No Wi-Fi, by choice

‘You don’t miss much when you’re not online’

Netflix, Facebook, Instagram, YouTube: ever since Cristian Stefan moved into his new room in September, he doesn’t use any of them. He has no Wi-Fi. ‘It’s one of the best decisions I’ve ever made.’
By Tamara Uildriks / Translation by Sarah van Steenderen

To Wi-Fi, or not to Wi-Fi? That was the question facing third-year physics student Cristian Stefan and his roommate when they moved into a new room in September. After all, internet is expensive, and did they really need it? Cristian: ‘I was secretly quite happy when my roommate didn’t want it. I feel a lot freer without Wi-Fi.’

Living without the internet was not an entirely new experience for Cristian. ‘I dropped my phone in the sea during the summer and had to go without for a few weeks. It made me feel really free.’ He also didn’t have Wi-Fi when he lived with his girlfriend. ‘It was really relaxing, so I knew that I could handle it.’

His disconnected life hasn’t been a problem. ‘In the beginning I would often grab my phone without even thinking about it. It had become such a habit.’ He kicked that habit in a few days. ‘I couldn’t receive any messages, so there was nothing to see.’

Cristian didn’t always live like this. ‘I was a real addict’, he says, laughing. ‘In high school I would watch YouTube videos for three hours a day, and sometimes even six on the weekends.’ It got better when he started university, but he realised it still took up a lot of his time. ‘At least my roommate watched interesting stuff. I just watched stupid nonsense.’


He wasted all his time watching YouTube videos. ‘I didn’t even care what I watched, and when you get that low you find yourself watching the absolute dregs of YouTube- like vlogs, which are so boring. It clearly meant my own life wasn’t interesting enough. Or I wasn’t doing anything to make it interesting.’

He sees life without Wi-Fi as an improvement. ‘I understand you need Wi-Fi if you use the internet for informative, useful things. But I didn’t.’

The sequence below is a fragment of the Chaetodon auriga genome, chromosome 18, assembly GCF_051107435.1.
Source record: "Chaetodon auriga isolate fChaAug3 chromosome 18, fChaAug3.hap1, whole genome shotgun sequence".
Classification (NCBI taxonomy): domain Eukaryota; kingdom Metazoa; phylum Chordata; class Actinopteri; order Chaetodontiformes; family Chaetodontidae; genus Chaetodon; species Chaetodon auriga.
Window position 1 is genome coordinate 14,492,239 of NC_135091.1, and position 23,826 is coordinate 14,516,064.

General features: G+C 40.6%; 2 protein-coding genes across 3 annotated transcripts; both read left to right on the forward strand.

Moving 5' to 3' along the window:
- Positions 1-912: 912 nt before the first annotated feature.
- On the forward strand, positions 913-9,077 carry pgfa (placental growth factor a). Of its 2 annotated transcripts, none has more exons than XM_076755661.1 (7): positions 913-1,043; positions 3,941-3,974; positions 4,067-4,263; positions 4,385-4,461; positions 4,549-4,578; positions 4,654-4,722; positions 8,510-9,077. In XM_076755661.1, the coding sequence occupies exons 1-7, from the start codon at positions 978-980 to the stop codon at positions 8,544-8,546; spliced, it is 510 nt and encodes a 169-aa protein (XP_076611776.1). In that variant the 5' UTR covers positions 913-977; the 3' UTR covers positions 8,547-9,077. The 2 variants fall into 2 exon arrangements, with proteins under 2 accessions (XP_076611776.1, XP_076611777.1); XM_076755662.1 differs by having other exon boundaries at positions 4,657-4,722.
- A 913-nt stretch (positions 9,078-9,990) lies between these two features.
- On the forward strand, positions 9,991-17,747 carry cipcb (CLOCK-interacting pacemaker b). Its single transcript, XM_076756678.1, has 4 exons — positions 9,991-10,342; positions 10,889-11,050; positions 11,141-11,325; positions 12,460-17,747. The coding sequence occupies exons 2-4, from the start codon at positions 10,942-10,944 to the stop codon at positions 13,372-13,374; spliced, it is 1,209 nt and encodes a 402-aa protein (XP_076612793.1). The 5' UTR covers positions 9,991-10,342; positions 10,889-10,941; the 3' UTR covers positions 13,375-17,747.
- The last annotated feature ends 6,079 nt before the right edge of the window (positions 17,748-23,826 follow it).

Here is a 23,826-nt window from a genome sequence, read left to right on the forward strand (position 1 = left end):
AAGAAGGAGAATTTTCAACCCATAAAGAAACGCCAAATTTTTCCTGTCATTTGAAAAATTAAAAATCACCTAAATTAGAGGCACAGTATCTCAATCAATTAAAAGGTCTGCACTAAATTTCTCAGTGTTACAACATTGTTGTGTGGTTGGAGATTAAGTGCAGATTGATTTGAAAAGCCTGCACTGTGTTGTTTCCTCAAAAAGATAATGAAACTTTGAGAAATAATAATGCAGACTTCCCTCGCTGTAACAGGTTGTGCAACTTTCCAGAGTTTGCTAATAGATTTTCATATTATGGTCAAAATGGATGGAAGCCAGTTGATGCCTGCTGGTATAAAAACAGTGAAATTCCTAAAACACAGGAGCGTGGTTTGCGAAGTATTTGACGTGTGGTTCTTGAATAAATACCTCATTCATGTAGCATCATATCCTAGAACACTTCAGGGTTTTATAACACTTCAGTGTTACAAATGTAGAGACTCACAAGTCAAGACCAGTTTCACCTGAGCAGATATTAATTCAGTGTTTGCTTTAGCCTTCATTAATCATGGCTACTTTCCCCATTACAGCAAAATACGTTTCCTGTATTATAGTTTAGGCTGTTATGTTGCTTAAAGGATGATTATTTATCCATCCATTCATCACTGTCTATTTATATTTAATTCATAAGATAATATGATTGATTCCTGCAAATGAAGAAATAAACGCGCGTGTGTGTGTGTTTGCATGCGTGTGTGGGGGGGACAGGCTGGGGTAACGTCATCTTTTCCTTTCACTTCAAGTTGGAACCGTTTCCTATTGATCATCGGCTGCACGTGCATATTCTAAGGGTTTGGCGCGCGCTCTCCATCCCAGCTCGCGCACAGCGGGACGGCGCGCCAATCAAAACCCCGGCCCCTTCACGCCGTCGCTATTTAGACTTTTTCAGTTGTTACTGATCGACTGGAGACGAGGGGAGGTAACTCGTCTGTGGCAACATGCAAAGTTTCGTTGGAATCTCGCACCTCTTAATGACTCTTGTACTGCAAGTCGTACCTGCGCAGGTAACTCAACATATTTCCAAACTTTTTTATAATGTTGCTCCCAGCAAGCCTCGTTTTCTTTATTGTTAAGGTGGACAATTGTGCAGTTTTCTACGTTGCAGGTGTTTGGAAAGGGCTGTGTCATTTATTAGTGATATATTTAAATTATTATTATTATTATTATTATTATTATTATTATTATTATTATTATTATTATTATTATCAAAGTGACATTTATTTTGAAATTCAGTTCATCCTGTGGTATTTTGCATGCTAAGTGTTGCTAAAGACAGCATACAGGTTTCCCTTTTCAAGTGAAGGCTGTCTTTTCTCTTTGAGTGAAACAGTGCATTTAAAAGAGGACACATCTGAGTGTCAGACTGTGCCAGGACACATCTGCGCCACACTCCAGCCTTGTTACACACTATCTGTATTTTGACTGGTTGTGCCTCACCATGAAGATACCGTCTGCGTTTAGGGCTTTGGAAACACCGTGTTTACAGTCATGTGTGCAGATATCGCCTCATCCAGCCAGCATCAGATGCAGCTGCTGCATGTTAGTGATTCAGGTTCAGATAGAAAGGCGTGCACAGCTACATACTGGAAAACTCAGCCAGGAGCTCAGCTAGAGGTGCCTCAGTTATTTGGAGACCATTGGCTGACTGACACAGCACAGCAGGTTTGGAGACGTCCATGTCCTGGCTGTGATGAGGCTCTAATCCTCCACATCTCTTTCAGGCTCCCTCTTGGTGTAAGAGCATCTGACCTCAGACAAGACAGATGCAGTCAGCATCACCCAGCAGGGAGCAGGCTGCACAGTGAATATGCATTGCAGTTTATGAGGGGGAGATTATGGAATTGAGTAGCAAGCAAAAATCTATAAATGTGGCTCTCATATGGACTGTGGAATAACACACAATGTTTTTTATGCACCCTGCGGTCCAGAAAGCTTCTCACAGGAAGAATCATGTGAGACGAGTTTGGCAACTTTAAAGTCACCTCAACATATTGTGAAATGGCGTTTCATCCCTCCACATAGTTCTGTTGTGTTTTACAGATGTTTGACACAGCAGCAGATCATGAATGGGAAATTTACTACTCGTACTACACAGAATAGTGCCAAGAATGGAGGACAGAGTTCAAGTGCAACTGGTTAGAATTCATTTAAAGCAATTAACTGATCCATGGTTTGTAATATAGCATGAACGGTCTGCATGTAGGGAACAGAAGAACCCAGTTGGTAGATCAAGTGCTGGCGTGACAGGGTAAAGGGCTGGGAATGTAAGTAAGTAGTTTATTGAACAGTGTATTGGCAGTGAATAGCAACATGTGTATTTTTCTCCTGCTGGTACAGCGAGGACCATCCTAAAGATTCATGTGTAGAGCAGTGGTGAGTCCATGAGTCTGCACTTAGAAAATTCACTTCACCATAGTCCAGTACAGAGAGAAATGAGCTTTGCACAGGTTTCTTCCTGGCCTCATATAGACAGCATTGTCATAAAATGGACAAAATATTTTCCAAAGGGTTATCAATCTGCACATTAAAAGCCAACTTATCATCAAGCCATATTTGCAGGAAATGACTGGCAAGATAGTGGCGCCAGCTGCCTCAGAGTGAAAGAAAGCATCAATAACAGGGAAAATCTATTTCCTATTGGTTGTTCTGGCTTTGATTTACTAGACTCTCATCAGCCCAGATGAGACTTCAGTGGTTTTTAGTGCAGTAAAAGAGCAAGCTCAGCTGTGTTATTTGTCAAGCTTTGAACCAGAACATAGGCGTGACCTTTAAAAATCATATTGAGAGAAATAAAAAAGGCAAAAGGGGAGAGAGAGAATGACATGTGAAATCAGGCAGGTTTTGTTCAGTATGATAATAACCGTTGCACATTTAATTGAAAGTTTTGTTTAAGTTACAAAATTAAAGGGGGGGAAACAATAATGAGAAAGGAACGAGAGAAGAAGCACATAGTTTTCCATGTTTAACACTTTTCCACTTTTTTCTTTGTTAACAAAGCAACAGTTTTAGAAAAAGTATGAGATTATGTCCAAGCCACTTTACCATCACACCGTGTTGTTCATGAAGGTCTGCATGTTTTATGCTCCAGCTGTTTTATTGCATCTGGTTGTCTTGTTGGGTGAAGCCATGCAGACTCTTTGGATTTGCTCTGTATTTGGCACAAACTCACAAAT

Looking back, Cristian knows he was addicted. ‘That might sound a bit intense, but addicts use their addictive behaviour to numb their daily thoughts or issues.’

He feels his mental health has improved significantly. ‘I notice that I’m much more focused. I have nothing to distract me from my own thoughts anymore, so I’ve got a lot more time to think about things.’

Good thing

Cristian sees this as a good thing. ‘I got to know myself better, my thoughts and emotions.’ But he doesn’t necessarily think everyone should – or could – do the same. ‘It can be good for you, but it can be pretty challenging as well. So you have to be strong and be able to handle it. I don’t think I could have done this a few years ago.’

These days, he takes more initiative to meet up with friends; he doesn’t just wait for them to message him first. ‘There’s nothing to do at home but sleep and eat. I have quite a few friends, so there’s always someone available to meet up with.’

Even his sleep is more productive than it used to be. ‘I sleep much more at night and in the morning. But I don’t spend as much time in bed in the morning because I’m not always looking at my phone.

And it’s not only his nights that are more restful; he’s now got a great afternoon nap routine to recover from busy days, as well. ‘I wouldn’t have those if I was always looking at my phone. When you’re on your phone you’re in this state of half sleep, and you wake up exhausted.’

Deliberate choices

Cristian feels better about the way he spends his time, because those choices are much more deliberate. ‘I used to feel guilty when I wasn’t studying, mainly because I would just go online. But now I make more deliberate choices: I’m spending more time skateboarding, and I’ve made more friends through that. I even read half a book this semester.’

He also finds himself working more consistently. ‘I used to procrastinate online a lot. That made me feel guilty and I’d spend less time studying. That doesn’t happen anymore now that I don’t have internet.’ But there are drawbacks as well. ’I find myself smoking and drinking more. That’s in part because I live on my own and spend a lot of time with friends. But it’s also another way of distracting myself.’

All in all, Cristian is very happy with his Wi-Fi-free life. ‘I can’t think of a reason why I would change. And so I won’t.’ He would advise people to try living without internet. ‘You might not think so, but you don’t miss much when you can’t go online at home. You end up feeling better and spending your time more wisely.’


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